John Quincy Adams, one of the doctrine's authors warned the United States of America (U.S) in 1821 against the temptation to spread freedom beyond national boundaries, especially in Latin America. Owing to him, America "goes not abroad, in search of monsters to destroy. She is the well-wisher to the freedom and independence of all". This declaration seemed to announce a strong will to remain strictly neutral in any conflict on the American continent that did not concern her directly. In 1823, President James Monroe, in his annual address to Congress brought forward a new American anti-colonial stand in America and in Europe, in reaction to foreign issues in the past decade,. Since then, this so-called doctrine has become a milestone in the American foreign policy, to the point that many myths surround it. However, the context in which this declaration was pronounced is crucial to obtain an understanding of its substance. Therefore it seems compulsory to purge the "cult of Monroeism" by analyzing carefully the diplomatic "chess game" that triggered this strong American reaction of a vindictive Europe.
[...] Despite tremendous commercial development opportunities in Latin America, Secretary of State James Monroe advocated in 1811 that destiny of these provinces must depend on themselves”. Adams was also very worried that any military intervention in Latin America would offend the Spanish crown and jeopardize the purchase of Florida. This cautious position proved to be full of wisdom since the U.S eventually got Florida. One of the other boundaries conflicts concerned the Russian attempt to settle a colony in Alaska in 1821. [...]
[...] She is the well-wisher to the freedom and independence of all”. This declaration seemed to announce a strong will to remain strictly neutral in any conflict on the American continent that did not concern her directly. In 1823, President James Monroe, in his annual address to Congress brought forward a new American anti-colonial stand in reaction to foreign issues in the past decade, in America and in Europe. Since then, this so-called doctrine has become a milestone in the American foreign policy, till the point that many myths surround it. [...]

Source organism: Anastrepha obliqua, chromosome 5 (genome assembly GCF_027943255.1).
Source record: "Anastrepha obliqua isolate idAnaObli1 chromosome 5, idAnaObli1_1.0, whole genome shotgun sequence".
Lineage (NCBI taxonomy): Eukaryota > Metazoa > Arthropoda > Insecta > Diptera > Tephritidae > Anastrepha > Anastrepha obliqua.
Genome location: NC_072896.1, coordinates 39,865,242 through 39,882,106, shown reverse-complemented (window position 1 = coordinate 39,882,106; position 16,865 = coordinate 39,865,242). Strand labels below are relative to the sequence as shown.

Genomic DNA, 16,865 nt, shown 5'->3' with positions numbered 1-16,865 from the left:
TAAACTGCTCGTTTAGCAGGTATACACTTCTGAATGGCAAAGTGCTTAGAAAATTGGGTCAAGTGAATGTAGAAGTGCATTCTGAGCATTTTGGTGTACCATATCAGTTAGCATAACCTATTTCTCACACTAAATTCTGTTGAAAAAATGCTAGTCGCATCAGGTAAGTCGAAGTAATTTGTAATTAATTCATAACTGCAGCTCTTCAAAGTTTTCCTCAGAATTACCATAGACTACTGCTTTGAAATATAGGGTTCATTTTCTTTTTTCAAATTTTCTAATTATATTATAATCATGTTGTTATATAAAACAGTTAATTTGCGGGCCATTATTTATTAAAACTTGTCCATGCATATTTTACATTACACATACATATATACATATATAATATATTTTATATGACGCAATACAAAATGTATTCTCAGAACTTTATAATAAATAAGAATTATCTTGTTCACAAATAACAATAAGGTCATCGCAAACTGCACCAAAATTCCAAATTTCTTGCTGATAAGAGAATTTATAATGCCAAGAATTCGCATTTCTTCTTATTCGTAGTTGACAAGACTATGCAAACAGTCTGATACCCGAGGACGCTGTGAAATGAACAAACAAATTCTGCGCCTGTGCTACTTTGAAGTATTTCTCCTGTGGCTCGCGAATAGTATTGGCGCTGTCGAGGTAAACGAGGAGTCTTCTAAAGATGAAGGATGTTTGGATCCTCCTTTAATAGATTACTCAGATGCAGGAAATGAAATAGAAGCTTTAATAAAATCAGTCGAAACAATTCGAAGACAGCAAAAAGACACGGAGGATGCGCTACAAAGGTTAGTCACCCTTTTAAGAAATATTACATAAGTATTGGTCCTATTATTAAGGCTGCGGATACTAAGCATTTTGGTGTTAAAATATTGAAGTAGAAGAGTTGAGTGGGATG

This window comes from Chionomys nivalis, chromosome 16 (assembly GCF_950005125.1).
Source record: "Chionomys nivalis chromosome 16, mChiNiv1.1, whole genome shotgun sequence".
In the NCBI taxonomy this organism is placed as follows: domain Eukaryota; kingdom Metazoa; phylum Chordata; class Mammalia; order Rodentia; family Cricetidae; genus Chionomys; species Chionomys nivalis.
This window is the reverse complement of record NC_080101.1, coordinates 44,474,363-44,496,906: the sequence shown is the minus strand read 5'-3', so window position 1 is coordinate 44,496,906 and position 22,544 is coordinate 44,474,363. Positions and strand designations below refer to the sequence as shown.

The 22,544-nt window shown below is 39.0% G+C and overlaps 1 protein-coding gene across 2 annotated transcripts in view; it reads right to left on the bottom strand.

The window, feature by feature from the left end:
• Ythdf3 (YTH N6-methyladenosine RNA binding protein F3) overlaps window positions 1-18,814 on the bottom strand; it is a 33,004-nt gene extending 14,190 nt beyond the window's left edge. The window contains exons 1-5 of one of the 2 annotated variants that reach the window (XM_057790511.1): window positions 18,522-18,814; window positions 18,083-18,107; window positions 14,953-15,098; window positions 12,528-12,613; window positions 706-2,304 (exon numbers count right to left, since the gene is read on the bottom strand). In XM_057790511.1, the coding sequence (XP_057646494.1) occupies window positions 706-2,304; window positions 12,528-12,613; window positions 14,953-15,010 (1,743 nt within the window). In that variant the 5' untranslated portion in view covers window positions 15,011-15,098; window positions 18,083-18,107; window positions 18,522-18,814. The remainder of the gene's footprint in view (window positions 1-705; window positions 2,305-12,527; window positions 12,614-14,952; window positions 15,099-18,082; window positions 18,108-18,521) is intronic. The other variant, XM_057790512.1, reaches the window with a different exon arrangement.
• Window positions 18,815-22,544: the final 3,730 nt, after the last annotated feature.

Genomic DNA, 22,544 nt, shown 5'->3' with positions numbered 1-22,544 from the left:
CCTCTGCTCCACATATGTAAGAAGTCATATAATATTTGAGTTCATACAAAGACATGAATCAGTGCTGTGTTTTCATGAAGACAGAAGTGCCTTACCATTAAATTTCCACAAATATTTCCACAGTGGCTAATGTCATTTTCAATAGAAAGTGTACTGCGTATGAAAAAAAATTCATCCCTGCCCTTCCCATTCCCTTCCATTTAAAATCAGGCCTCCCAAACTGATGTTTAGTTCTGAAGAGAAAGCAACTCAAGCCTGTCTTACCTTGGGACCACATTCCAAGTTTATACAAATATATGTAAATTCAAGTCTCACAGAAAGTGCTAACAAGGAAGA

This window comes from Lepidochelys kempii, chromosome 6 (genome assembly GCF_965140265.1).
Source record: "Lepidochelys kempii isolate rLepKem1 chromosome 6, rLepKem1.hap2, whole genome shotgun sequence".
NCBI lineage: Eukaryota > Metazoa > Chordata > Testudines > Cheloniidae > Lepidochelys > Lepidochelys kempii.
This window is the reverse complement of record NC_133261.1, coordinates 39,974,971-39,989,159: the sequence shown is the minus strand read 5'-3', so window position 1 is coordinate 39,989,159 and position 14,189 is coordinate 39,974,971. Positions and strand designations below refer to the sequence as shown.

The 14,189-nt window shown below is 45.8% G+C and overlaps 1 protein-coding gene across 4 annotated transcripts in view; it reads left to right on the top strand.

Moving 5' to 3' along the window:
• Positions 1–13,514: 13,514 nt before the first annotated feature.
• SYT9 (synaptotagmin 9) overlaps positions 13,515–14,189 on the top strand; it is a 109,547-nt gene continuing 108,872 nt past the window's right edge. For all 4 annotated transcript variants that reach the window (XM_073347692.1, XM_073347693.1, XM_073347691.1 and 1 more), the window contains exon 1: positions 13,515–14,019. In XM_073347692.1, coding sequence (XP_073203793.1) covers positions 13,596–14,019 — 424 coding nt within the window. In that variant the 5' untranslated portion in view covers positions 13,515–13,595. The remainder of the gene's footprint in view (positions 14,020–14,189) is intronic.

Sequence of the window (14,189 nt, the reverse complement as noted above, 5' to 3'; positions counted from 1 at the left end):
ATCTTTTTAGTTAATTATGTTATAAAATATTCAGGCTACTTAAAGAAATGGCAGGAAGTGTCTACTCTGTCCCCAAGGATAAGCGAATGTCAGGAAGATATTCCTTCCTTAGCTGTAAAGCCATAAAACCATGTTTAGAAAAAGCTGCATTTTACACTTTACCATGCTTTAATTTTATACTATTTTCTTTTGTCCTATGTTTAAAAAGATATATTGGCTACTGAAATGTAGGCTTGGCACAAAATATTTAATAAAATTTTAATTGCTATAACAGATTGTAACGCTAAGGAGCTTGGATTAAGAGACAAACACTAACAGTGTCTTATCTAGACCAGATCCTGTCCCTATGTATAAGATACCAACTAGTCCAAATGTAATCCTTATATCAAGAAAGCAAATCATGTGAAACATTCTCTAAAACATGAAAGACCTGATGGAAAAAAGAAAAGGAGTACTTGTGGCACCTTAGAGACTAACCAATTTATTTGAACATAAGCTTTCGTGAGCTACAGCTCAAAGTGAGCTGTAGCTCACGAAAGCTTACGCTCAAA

[...] John Quincy Adams had just enunciated one of the principles of the future Monroe Doctrine. Canning's proposal of partnership between the U.S and the most powerful colonial empire on Earth was very attracting but maybe to good to be true. The foreign office listed principles to which the U.S was to subscribe if they wanted the partnership to be effective. It stated that the U.S should abandon the idea of recovering colonies by Spain and that the U.S “couldn't conceive to see any portion of these territories to any other Power”. [...]
[...] McDougall, Promised Land and Crusader State, Houghton Mifflin Company, Boston -http://www.yale.edu/lawweb/avalon/washing.htm: Monroe Doctrine -American Diplomatic History, Lecture John Quincy Adam's American System: Origins of the Monroe Doctrine, 1815-1830 Historian Thomas A. Bailey quoted in Promised Land, Crusader State, by Walter A. McDougall See Promised Land, Crusader State, Chapter by Walter A. McDougall idem See Jefferson quoted in Promised Land, Crusader State, Chapter by Walter A. McDougall Promised Land, Crusader State, Chapter Page 69, by Walter A. McDougall quoted in Promised Land, Crusader State, Chapter Page 73, by Walter A. [...]
[...] The most important characteristics of all, is that the doctrine was not the initiative of President Monroe or any other American Statesman. The speech was indeed a response to a British proposition, which influenced some of the main ideas stated in the doctrine. The international new order that followed the Congress of Vienna in 1815 upset American diplomats and had the greatest influences on U.S foreign policy. A united, coordinated and monarchist Europe was the “worst nightmare” of America since Prussia, Austria, Russia, France and Spain, trough an informal pact were determined to crush any revolutionary “Jacobinism”. [...]
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